Healy went on to explain that this is “where things got complicated” and highlighted the country’s outlawing of homosexuality, punishable by death.

He said: “It was the liberal outrage against our band for remaining consistent with our pro-LGBTQ stage show which was the most puzzling thing. Lots of people, liberal people, contended that the performance was ‘an insensitive display of hostility against the cultural customs of the Malaysian government’, and that the kiss was a ‘performative gesture of allyship’.

“To start the idea of calling out a performer for being performative is mind-numbingly redundant as an exercise,” he went on. “Performing is a performer’s job. The stage is a place for artists’ expressions which are inherently dramatised. That’s why people go to fucking shows.”

“Other people, other apparent liberal people, contended that the kiss itself was a form of colonialism. That the 1975, in the rich tradition of evil white men past, was forcing its Western beliefs on the Eastern world.”

Healy went on to claim that calling The 1975’s performance “colonialism” was “a complete inversion of the word’s meaning”, before taking aim at those who criticised his actions – such as The Strokes’ Julian Casablancas.

Casablancas previously said there are “many things to fix”, but that “we should be strategic” in approaching other cultures – after the cancellation of Good Vibes saw The Strokes’ set being pulled.

Healy continued: “If you truly believe that artists have a responsibility to uphold their liberal virtues by using their massive platforms, then those artists should be judged by the danger and inconvenience that they face for doing so, not by the rewards they receive for parroting consensus. There’s nothing particularly stunning or brave about changing your fucking profile picture whilst you’re sat in your house in LA. I’m really fucking pissed off with this shit.”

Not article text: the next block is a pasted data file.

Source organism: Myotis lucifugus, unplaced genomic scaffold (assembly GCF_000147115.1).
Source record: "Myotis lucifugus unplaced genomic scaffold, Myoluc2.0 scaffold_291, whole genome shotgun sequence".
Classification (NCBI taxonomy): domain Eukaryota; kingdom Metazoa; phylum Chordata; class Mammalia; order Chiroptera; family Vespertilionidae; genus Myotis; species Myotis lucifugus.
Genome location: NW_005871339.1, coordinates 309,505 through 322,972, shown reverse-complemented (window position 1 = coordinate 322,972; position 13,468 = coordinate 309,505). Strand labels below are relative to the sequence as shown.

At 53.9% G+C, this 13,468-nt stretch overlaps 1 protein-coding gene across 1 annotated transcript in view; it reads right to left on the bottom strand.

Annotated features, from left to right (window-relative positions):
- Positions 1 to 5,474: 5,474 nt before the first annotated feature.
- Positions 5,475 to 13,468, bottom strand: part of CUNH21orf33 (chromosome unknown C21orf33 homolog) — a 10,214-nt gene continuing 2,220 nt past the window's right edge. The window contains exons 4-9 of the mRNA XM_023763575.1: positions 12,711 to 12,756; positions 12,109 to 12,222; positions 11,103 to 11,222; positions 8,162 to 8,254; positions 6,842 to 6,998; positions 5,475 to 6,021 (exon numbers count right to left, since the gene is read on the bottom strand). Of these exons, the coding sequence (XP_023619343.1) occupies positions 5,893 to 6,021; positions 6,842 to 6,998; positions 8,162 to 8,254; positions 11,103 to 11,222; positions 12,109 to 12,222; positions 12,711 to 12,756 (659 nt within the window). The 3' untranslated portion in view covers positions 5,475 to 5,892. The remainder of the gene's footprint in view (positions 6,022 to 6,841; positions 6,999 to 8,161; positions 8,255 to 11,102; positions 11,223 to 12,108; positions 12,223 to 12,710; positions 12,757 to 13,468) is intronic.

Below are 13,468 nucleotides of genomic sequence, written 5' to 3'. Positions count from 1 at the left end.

He also added that “Malaysia’s militarised enforcement of laws against public displays of homosexuality creates a clear line in the sand for what artists are allowed and expected to do”, but acknowledged that “elsewhere that the line isn’t so defined”, citing US states which “uphold illiberal laws that restrict people’s bodily autonomy and gender expression”.

He added: “Those who took to Twitter to voice their outrage over the 1975’s unwillingness to cater to Malaysian customs would find it appalling if The 1975 were to acquiesce to, let’s say, Mississippi’s respective bullshit trans laws.

“The idea that it’s incumbent upon artists to cater to the local sensitivities of wherever they are invited to perform sets a very dangerous precedent.”

This comes after Healy previously confirmed that the group will take an “indefinite hiatus” once they wrap up their latest tour.

The band kicked off their second major world tour in support of last year’s Being Funny in a Foreign Language earlier this month, and will continue to play North American arenas through to December.

They will then bring the Still…At their Very Best tour to the UK in February 2024, before going on to undertake a run of shows across Europe. Afterwards, though, the band will take an extended break from live shows.